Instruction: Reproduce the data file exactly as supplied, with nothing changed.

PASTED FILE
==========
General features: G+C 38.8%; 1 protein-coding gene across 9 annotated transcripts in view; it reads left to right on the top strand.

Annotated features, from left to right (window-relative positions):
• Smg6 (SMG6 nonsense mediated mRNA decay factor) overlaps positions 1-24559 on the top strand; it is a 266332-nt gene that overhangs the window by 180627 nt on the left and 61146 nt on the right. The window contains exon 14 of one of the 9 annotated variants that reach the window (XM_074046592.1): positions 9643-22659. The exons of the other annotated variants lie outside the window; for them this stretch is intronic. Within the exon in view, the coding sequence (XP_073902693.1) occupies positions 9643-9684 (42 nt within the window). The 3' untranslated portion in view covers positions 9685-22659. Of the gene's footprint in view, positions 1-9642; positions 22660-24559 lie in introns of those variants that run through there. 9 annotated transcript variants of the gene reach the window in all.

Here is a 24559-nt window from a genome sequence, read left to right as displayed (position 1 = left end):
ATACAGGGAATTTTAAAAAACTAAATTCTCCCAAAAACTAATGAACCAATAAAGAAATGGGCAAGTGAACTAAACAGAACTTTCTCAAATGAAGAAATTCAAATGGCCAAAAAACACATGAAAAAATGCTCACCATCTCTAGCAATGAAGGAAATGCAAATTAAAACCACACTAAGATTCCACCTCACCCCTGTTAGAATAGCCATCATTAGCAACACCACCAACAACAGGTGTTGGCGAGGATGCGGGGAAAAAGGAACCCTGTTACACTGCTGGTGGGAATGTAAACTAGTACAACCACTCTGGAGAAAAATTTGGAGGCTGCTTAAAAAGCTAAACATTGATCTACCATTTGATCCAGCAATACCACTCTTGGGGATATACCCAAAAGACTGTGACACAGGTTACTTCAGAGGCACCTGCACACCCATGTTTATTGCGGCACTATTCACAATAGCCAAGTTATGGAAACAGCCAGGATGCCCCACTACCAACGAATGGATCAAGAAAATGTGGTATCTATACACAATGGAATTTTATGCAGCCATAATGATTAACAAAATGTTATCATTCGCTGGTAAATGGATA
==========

General features: G+C 38.8%; 1 protein-coding gene across 9 annotated transcripts in view; it reads left to right on the top strand.

Annotated features, from left to right (window-relative positions):
• Smg6 (SMG6 nonsense mediated mRNA decay factor) overlaps positions 1-24559 on the top strand; it is a 266332-nt gene that overhangs the window by 180627 nt on the left and 61146 nt on the right. The window contains exon 14 of one of the 9 annotated variants that reach the window (XM_074046592.1): positions 9643-22659. The exons of the other annotated variants lie outside the window; for them this stretch is intronic. Within the exon in view, the coding sequence (XP_073902693.1) occupies positions 9643-9684 (42 nt within the window). The 3' untranslated portion in view covers positions 9685-22659. Of the gene's footprint in view, positions 1-9642; positions 22660-24559 lie in introns of those variants that run through there. 9 annotated transcript variants of the gene reach the window in all.

Here is a 24559-nt window from a genome sequence, read left to right as displayed (position 1 = left end):
ATACAGGGAATTTTAAAAAACTAAATTCTCCCAAAAACTAATGAACCAATAAAGAAATGGGCAAGTGAACTAAACAGAACTTTCTCAAATGAAGAAATTCAAATGGCCAAAAAACACATGAAAAAATGCTCACCATCTCTAGCAATGAAGGAAATGCAAATTAAAACCACACTAAGATTCCACCTCACCCCTGTTAGAATAGCCATCATTAGCAACACCACCAACAACAGGTGTTGGCGAGGATGCGGGGAAAAAGGAACCCTGTTACACTGCTGGTGGGAATGTAAACTAGTACAACCACTCTGGAGAAAAATTTGGAGGCTGCTTAAAAAGCTAAACATTGATCTACCATTTGATCCAGCAATACCACTCTTGGGGATATACCCAAAAGACTGTGACACAGGTTACTTCAGAGGCACCTGCACACCCATGTTTATTGCGGCACTATTCACAATAGCCAAGTTATGGAAACAGCCAGGATGCCCCACTACCAACGAATGGATCAAGAAAATGTGGTATCTATACACAATGGAATTTTATGCAGCCATAATGATTAACAAAATGTTATCATTCGCTGGTAAATGGATA